Turner travelled widely in Europe, starting with France and Switzerland in 1802 and studying in the Louvre in Paris in the same year. He made many visits to Venice. On a visit to Lyme Regis, in Dorset, he painted a stormy scene (now in the Cincinnati Art Museum).
Important support for his work came from Walter Ramsden Fawkes, of Farnley Hall, near Otley in Yorkshire, who became a close friend of the artist. Turner first visited Otley in 1797, aged 22, when commissioned to paint watercolours of the area. He was so attracted to Otley and the surrounding area that he returned to it throughout his career. The stormy backdrop of Hannibal Crossing The Alps is reputed to have been inspired by a storm over the Chevin in Otley while he was staying at Farnley Hall.
Turner was a frequent guest of George O'Brien Wyndham, 3rd Earl of Egremont, at Petworth House in West Sussex and painted scenes that Egremont funded taken from the grounds of the house and of the Sussex countryside, including a view of the Chichester Canal. Petworth House still displays a number of paintings.
As Turner grew older, he became more eccentric. He had few close friends except for his father, who lived with him for 30 years and worked as his studio assistant. His father's death in 1829 had a profound effect on him, and thereafter he was subject to bouts of depression. He never married but had a relationship with an older widow, Sarah Danby. He is believed to have been the father of her two daughters born in 1801 and 1811.
Like many of the day, Turner was a habitual user of snuff; in 1838 the King of France, Louis-Philippe, presented a gold snuff box to him. Of two other snuffboxes, an agate and silver example bears Turner's name, and another, made of wood, was collected along with his spectacles, magnifying glass and card case by an associate housekeeper.
Turner died in the house of his lover Sophia Caroline Booth in Cheyne Walk in Chelsea on 19 December 1851, and is said to have uttered the last words "The Sun is God". At his request he was buried in St Paul's Cathedral, where he lies next to Sir Joshua Reynolds. His last exhibition at the Royal Academy was in 1850.
Turner's friend, architect Philip Hardwick (1792–1870), son of his tutor, Thomas Hardwick, was in charge of making the funeral arrangements and wrote to those who knew Turner to tell them at the time of his death that, "I must inform you, we have lost him." Other executors were his cousin and chief mourner at the funeral, Henry Harpur IV (benefactor of Westminster – now Chelsea & Westminster – Hospital), Revd. Henry Scott Trimmer, George Jones RA and Charles Turner ARA.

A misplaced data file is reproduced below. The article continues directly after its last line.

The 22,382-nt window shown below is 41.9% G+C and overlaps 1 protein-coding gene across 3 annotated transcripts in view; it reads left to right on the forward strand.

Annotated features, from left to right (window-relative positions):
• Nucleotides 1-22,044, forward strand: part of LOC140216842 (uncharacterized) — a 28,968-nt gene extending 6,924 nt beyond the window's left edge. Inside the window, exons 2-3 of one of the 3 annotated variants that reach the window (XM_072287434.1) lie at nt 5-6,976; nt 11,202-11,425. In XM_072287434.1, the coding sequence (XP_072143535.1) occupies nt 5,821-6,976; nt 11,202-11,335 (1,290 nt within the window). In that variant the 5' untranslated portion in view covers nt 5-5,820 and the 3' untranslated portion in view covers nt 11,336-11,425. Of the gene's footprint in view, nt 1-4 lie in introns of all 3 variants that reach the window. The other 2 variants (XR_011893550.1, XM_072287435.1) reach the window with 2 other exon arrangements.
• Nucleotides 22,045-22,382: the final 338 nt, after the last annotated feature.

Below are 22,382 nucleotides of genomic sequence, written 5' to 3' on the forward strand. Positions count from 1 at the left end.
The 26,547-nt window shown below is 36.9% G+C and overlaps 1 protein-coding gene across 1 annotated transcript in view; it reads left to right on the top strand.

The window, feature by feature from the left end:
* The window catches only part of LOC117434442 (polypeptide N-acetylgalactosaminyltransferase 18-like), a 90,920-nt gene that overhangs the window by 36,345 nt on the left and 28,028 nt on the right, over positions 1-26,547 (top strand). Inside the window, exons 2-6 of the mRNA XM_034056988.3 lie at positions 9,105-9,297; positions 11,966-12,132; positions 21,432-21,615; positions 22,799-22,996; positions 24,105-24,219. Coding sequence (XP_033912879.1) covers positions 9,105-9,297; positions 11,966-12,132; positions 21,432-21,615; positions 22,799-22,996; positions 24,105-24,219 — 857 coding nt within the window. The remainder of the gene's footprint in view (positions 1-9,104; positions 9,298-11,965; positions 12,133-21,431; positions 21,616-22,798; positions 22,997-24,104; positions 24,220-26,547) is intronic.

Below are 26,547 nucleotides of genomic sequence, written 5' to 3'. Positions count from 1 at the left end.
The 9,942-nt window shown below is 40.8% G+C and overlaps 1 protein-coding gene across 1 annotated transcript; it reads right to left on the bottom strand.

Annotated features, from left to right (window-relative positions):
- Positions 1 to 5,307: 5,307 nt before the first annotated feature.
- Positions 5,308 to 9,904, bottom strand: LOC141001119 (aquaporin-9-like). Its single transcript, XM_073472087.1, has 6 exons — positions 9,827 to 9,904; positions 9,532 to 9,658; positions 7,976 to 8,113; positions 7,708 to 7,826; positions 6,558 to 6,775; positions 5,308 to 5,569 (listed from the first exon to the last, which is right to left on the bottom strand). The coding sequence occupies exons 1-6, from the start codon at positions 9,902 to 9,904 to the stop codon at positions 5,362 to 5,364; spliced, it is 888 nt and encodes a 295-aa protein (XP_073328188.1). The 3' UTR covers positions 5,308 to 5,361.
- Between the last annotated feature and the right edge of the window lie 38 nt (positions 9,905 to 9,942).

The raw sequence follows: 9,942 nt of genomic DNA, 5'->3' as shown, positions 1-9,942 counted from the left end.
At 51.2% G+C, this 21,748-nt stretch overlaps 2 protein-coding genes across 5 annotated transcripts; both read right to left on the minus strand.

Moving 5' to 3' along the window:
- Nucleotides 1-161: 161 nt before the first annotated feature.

Turner's talent was recognised early in his life. Financial independence allowed Turner to innovate freely; his mature work is characterised by a chromatic palette and broadly applied atmospheric washes of paint. According to David Piper's The Illustrated History of Art, his later pictures were called "fantastic puzzles." Turner was recognised as an artistic genius: influential English art critic John Ruskin described him as the artist who could most "stirringly and truthfully measure the moods of Nature."
Suitable vehicles for Turner's imagination were found in shipwrecks, fires (such as the burning of Parliament in 1834, an event which Turner rushed to witness first-hand, and which he transcribed in a series of watercolour sketches), natural catastrophes, and natural phenomena such as sunlight, storm, rain, and fog. He was fascinated by the violent power of the sea, as seen in Dawn after the Wreck (1840) and The Slave Ship (1840).
Turner's major venture into printmaking was the Liber Studiorum (Book of Studies), seventy prints that he worked on from 1806 to 1819. The Liber Studiorum was an expression of his intentions for landscape art. The idea was loosely based on Claude Lorrain's Liber Veritatis (Book of Truth), where Claude had recorded his completed paintings; a series of print copies of these drawings, by then at Devonshire House, had been a huge publishing success. Turner's plates were meant to be widely disseminated, and categorised the genre into six types: Marine, Mountainous, Pastoral, Historical, Architectural, and Elevated or Epic Pastoral. His printmaking was a major part of his output, and a museum is devoted to it, the Turner Museum in Sarasota, Florida, founded in 1974 by Douglass Montrose-Graem to house his collection of Turner prints.
Turner placed human beings in many of his paintings to indicate his affection for humanity on the one hand (note the frequent scenes of people drinking and merry-making or working in the foreground), but its vulnerability and vulgarity amid the 'sublime' nature of the world on the other. 'Sublime' here means awe-inspiring, savage grandeur, a natural world unmastered by man, evidence of the power of God – a theme that romanticist artists and poets were exploring in this period. To Turner, light was the emanation of God's spirit and this was why he focused the subject matter of his later paintings by leaving out distractions such as solid objects and detail, concentrating on the play of light on water, the radiance of skies and fires. Although these late paintings appear to be 'impressionistic' and therefore a forerunner of the French school, Turner was striving for expression of spirituality in the world, rather than responding primarily to optical phenomena.